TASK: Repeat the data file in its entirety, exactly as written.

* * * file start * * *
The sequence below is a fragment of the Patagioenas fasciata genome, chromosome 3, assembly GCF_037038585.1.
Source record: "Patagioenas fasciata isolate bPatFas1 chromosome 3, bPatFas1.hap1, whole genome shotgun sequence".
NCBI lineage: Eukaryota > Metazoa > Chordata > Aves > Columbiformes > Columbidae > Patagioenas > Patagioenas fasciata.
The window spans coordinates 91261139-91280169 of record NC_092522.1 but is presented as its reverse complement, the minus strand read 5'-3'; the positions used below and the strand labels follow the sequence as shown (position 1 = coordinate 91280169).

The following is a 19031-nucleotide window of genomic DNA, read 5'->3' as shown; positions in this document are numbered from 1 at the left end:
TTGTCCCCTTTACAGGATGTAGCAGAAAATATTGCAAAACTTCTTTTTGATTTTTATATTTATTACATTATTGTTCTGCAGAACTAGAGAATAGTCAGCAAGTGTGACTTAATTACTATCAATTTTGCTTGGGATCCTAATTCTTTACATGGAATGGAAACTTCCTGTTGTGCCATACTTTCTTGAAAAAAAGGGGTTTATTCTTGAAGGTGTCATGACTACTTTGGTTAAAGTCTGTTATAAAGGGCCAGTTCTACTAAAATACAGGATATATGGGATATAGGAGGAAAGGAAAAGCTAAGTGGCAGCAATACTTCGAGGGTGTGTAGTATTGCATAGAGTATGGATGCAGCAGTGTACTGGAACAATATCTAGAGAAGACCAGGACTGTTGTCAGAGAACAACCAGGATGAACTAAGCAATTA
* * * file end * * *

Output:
The sequence below is a fragment of the Patagioenas fasciata genome, chromosome 3, assembly GCF_037038585.1.
Source record: "Patagioenas fasciata isolate bPatFas1 chromosome 3, bPatFas1.hap1, whole genome shotgun sequence".
NCBI lineage: Eukaryota > Metazoa > Chordata > Aves > Columbiformes > Columbidae > Patagioenas > Patagioenas fasciata.
The window spans coordinates 91261139-91280169 of record NC_092522.1 but is presented as its reverse complement, the minus strand read 5'-3'; the positions used below and the strand labels follow the sequence as shown (position 1 = coordinate 91280169).

The following is a 19031-nucleotide window of genomic DNA, read 5'->3' as shown; positions in this document are numbered from 1 at the left end:
TTGTCCCCTTTACAGGATGTAGCAGAAAATATTGCAAAACTTCTTTTTGATTTTTATATTTATTACATTATTGTTCTGCAGAACTAGAGAATAGTCAGCAAGTGTGACTTAATTACTATCAATTTTGCTTGGGATCCTAATTCTTTACATGGAATGGAAACTTCCTGTTGTGCCATACTTTCTTGAAAAAAAGGGGTTTATTCTTGAAGGTGTCATGACTACTTTGGTTAAAGTCTGTTATAAAGGGCCAGTTCTACTAAAATACAGGATATATGGGATATAGGAGGAAAGGAAAAGCTAAGTGGCAGCAATACTTCGAGGGTGTGTAGTATTGCATAGAGTATGGATGCAGCAGTGTACTGGAACAATATCTAGAGAAGACCAGGACTGTTGTCAGAGAACAACCAGGATGAACTAAGCAATTA